Wisconsin 14 face contempt of senate charges
The Wisconsin State Senate, which has the constitutional right to set its own rules of operation, adopted a resolution this morning that will find the 14 Wisconsin Democrat Senators who have fled the state to be held in contempt of the Senate.
According to Sen. President Mike Ellis, (R-Neenah) if the AWOL Democrat Senators do not return to the senate floor by 4 p.m. this afternoon, he will issue an order to the Senate Sergeant-at-Arms to have the missing senators arrested.
According to the Wisconsin State Constitution, Article 4, Section 7 -“Each house shall be the judge of the elections, returns and qualifications of its own members; and a majority of each shall constitute a quorum to do business, but a smaller number may adjourn from day to day, and may compel the attendance of absent members in such manner and under such penalties as each house may provide” (emphasis added).
Speaking on a Milwaukee radio program after the vote, Ellis said the absent senators are “in effect violating the right of the majority to function. And what does this mean in the future to our constitution or democracy? It would allow anyone to choose to walk out and close down state business.”
The punishment could range from a simple escort back to the Capitol, censure or even imprisonment, something Ellis said he would probably not use. But the option is there and after enacting rules to turn off copiers in the Democrat Senator’s offices, imposing a $100 fine on the missing for each session they miss and the possible resolution to put Democrat Senator staffers under the control of a Republican Senator, it would not be a surprise if the Republican majority exercised that right.
One of the wayward senators, Jim Holperin (D-Conover) faced a court challenge filed by a constituent to return to the state. The judge in the matter ruled yesterday that he could not force Holperin to return, adding the Senate “must enforce its own rules.”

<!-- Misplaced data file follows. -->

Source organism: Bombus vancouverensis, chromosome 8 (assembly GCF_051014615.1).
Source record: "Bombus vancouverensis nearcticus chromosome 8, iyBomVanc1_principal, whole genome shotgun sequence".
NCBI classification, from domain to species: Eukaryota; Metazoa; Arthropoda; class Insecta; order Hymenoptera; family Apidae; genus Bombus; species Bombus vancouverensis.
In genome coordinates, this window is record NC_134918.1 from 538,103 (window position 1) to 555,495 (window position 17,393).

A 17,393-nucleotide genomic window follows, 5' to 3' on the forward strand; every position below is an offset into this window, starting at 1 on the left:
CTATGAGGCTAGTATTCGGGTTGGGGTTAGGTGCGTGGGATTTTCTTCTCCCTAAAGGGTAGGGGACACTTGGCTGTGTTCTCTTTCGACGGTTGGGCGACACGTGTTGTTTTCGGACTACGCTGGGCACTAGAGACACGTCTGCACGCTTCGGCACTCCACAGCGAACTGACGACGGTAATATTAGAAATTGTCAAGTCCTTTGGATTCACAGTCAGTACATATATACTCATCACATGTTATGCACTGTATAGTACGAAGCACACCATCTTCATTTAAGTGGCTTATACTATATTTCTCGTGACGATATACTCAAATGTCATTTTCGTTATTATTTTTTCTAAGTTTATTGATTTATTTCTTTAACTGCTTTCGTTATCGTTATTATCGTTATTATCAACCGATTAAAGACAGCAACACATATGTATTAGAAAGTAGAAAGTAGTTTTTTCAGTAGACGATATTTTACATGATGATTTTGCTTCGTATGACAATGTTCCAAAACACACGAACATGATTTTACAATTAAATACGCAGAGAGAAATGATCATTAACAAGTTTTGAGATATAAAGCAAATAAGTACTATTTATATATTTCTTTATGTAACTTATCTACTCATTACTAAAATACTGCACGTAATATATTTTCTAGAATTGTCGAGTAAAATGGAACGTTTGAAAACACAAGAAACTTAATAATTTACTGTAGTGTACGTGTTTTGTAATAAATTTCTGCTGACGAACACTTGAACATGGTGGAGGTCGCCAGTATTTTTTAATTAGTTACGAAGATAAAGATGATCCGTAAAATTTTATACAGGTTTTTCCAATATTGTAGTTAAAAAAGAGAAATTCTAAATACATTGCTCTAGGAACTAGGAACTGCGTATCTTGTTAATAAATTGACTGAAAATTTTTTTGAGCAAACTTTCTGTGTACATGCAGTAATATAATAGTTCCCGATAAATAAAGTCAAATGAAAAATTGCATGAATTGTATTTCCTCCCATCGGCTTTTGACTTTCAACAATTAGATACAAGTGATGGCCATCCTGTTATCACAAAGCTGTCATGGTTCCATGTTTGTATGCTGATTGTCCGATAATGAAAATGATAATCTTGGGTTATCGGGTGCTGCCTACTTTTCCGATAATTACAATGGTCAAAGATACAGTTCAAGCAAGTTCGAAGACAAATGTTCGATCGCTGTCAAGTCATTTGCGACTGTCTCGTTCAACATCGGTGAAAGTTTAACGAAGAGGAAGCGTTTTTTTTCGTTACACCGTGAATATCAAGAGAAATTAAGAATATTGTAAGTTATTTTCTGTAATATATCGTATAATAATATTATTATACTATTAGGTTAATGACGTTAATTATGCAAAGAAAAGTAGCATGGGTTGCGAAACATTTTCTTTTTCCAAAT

Oconto County Circuit Court Judge Jay Conley denied the request saying he wasn’t sure that Holperin was violating his duty as a state senator and noting any damages the state may suffer as a result of Holperin’s absence were speculative. Holperin has said the court proceeding was just another tactic to bring the Democrats back to the state.
Milwaukee Senator Chris Larson is of the 14, and said the fines and turning off copy machines are simple bullying tactics from the GOP.
“What’s next? Are they going to demand our lunches and steal our fruit snacks? This is not going to work and we are standing firm,” Larson said. “They have gone around the bend and they’re crazy with power.”
Larson said the Republicans are continuing to divide the state and wage war on workers in Wisconsin. He added that yesterday his caucus met and not a single Democrat has flinched on their stand or plans to remain out of the state.
“They (the GOP) have shut down the public hearing, the public hotline and the Capitol. They have taken our staff and it is unfortunate that they continue to be divisive,” he said “With the staff takeover, they are over-stepping their bounds and bringing up a lot of constitutional questions. We were independently-elected representatives and were elected to represent our constituents. But my staff has been very strong and are putting up with this and continuing to work for the district.”
In a legal opinion to Senate Majority Leader Scott Fitzgerald, Attorney James R. Troupis said according to the Constitution, attendance at sessions is mandatory and that the idea of a quorum “is not a grant of authority to a minoirty of the body to prevent it from acting and to frustrate the will of the majority.”
He also noted the Senate Rule 16 provides that members may not be absent from sessions during an entire day with first obtaining a leave of absence. According to the Senate clerk, none of the Wisconsin 14 have a leave of absence on record with his office.
And the court ruling that the Senate can enforce its own rules has precedent, with the Attorney General writing in 1929 that “Members of the Assembly, regardless of the number, in lawful session, can compel attendance of absent members in such manner…as are authorized by the Assembly itself.”
There are other precendents for this action by the Senate Republicans, as the United States Senate, Alaska State Senate and New Hampshire House have all requested the arrest of missing members so work could commence. The most recent was in 1988, when a majority of U.S. Senators directed the sergeant-at-arms to bring Sen. Bob Packwood to the chambers during a filibuster on campaign financing legislation. The Capitol Police carried the senator feet first into the Senate chamber.
Will something like this happen in Wisconsin? In this time of heightened political passions, it seems as though anything can happen.